Soleil Yeah, it's a win-win. You get to eat tasty shawarma and then help people. How could you not?
Zahir I know. And I can't wait to announce the winner soon. I have to wait for the article to get published, but I picked a winner. It's awesome. It's so cool. And it's really interesting because there's a lot of something that comes up again and again on this show: I think we expect "ethnic food" to be cheap. There's this one chef there, and he's really playing a lot with what our notions of a shawarma are, and I think we tend to not think of "street food" as being refined. We're having this conversation, long overdue conversation, about what does this term "cheap food" mean, and who really pays the price of cheap food?
Soleil Yeah, right. Because it's cheap because someone else is paying, right?
Soleil It might not be the money that they're paying, but their labor, their sweat, their time. You know what I'm saying?
Zahir Yeah. I mean, when I was interviewing this food cart owner the other day, and he was telling me that his dream is to open a restaurant. His food was amazing, and I thought, man, I hope he does. But as you spoke about earlier with your restaurant in Mexico, a) it costs a lot of money, but b) are people really willing to pay for a restaurant headed by a Syrian man making upscale Syrian food? I hope they are. I haven't really seen it. What we've seen is white people making high-end Middle Eastern food, but I hope I see that day in Portland. 'Cause I've been to Syria before, and the food can be incredibly complex. So yeah, I think there's a lot there. How about you? What's going on with you? Any updates on your end you want to tell our listeners about?
Soleil Yeah! So this week, I'm hoping to record a bit of-- So Zahirand Alan and now Juan have been bugging me to do an audio diary of the restaurant opening. So I'm going to do that. I'm going to record a little bit of my thoughts, my experiences, my point of view and hopefully make it into a nice little segment. I'll release it first, I think, on our Patreon for our patrons there, and then we'll send it out for the general public. So stay tuned.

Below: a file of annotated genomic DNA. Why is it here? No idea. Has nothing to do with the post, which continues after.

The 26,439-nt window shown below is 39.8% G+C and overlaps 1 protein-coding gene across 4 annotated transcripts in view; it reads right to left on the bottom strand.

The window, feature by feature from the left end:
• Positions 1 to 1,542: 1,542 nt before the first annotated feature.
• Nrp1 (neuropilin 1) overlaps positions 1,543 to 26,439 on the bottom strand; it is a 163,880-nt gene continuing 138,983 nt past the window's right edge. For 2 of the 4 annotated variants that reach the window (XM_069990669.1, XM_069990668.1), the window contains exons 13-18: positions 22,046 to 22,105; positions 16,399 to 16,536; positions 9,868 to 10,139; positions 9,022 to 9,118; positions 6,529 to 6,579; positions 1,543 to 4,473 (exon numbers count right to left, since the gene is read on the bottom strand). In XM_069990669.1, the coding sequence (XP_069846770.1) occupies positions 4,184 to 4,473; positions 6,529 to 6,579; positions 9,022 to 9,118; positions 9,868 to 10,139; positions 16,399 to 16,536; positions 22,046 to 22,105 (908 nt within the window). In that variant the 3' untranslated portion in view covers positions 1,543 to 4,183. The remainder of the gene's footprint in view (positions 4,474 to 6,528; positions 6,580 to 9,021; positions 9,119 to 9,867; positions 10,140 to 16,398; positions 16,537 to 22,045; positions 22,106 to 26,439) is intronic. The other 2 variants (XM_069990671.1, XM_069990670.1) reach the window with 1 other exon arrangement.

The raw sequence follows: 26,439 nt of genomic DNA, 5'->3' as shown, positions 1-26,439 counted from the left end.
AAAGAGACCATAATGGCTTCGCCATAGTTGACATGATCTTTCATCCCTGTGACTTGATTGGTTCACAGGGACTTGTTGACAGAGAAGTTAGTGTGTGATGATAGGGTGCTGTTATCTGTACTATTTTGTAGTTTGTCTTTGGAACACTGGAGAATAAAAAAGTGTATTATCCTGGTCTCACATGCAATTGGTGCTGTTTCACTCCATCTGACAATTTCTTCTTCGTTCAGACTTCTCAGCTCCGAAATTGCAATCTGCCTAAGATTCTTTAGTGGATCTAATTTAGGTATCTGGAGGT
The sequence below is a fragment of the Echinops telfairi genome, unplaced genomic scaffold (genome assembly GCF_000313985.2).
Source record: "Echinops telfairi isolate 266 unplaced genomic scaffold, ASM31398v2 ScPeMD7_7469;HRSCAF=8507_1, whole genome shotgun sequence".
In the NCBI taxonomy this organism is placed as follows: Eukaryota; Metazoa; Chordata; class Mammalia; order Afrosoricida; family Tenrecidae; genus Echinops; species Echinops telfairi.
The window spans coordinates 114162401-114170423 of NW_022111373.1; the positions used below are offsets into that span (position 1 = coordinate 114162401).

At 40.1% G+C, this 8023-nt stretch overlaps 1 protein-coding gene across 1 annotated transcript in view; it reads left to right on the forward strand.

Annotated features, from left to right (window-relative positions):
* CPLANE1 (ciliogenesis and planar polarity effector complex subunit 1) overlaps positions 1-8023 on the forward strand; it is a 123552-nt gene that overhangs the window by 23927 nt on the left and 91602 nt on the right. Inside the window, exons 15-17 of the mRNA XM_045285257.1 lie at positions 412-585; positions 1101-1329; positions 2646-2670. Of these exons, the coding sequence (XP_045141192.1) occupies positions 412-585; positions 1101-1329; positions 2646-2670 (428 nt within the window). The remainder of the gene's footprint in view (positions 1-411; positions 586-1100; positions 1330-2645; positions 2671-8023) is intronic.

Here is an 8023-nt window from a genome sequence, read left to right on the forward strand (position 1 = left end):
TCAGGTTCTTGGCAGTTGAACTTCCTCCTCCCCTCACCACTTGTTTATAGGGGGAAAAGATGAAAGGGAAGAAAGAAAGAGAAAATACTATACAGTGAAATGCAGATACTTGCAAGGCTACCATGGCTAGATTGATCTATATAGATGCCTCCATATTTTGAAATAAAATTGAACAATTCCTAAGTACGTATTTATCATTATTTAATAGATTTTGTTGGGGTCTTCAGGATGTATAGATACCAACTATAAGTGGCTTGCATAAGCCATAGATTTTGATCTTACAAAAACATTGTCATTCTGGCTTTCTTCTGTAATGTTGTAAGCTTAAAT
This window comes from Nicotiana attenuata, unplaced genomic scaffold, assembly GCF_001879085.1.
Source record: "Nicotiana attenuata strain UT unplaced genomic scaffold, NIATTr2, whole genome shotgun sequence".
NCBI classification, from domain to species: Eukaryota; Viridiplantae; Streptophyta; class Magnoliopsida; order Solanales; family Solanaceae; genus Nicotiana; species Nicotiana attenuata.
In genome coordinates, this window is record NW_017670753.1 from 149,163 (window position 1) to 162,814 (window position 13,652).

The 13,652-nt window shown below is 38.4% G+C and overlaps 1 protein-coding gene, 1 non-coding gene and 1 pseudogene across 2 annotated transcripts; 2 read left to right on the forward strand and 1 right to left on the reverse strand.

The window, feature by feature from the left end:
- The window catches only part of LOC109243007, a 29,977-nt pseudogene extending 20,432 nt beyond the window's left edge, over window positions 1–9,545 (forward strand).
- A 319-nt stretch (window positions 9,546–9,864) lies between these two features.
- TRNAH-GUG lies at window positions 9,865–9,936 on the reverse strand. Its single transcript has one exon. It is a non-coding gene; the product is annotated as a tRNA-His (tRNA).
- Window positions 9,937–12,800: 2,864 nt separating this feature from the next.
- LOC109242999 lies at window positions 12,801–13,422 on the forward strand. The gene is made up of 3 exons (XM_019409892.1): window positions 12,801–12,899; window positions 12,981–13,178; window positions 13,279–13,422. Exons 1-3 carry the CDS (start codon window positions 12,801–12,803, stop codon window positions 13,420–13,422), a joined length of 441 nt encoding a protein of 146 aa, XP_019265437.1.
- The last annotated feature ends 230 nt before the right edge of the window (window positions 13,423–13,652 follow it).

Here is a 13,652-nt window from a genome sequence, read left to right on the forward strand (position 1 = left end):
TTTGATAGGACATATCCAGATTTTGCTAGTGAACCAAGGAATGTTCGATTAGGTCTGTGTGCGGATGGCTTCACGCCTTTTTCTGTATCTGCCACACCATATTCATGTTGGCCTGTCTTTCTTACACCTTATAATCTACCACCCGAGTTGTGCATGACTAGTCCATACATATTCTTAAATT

Zahir Sweet. I can't wait. So tell us about our guest today, Bani Amor. I know Bani Amor is a very special person. I've been following their writing for a long time. Can you tell us about Bani, please?
Soleil Yeah. So Bani Amor is a person that I've gotten to know just through their work on Bitch. Bitch Magazine has been running a series, or they ran a series, on climate change and feminism by Bani just about how climate change is a feminist issue. Especially because of how it affects women of color and working women, women in poverty. And Bani's also done a lot of really interesting work in travel writing as Everywhere All the Time--that's their masthead--and just has written a lot about food and Columbusing and all these really big concepts that I think have a lot of relevance to our listeners and to just our work on Racist Sandwich. So I'm really excited to have Bani on.
Zahir In your conversation, is there anything in particular that struck you about what Bani said?
Soleil Yeah. So I never really thought too much about travel writing, and I know that both you and I have lived abroad. I'm living outside of the U.S. now, and you lived in India for a while. But our experiences aren't really that reflected in literature. Talking with Bani made me realize that because they do so much work to decolonize travel writing and travel culture and just talking about why all of this matters, why the perception of who gets to travel and who, when they travel, is either an immigrant or a refugee, right? Just how those contours of identity intersect with the concept of travel and borders and all these really big concepts. But they're able to sort of distill it in really simple terms, which is why I think it's just a great interview.
Zahir So now that you live in Puerto Vallarta, which is a big tourist center in Mexico, has it changed your perception of the tourism industry and travelers?
Soleil Yeah. I just, I don't know. I feel like a lot of the people who are not from Mexico who live here are from the United States, from Canada, and I just can't relate to them [chuckling] at all! I felt kind of weird. I was like, what is wrong with me? But a lot of them are retirees, they're white, they're privileged in economic ways. But then I realize that I'm also privileged. I'm not better than those people 'cause I also have a college education. Relative to the people from the area where I'm living now, it's just so different. Before, in the U.S., I took comfort in being a Vietnamese American. That was my identity. That was who I am. But here, in Mexico, I'm just a china.
Zahir Mmhmm, interesting.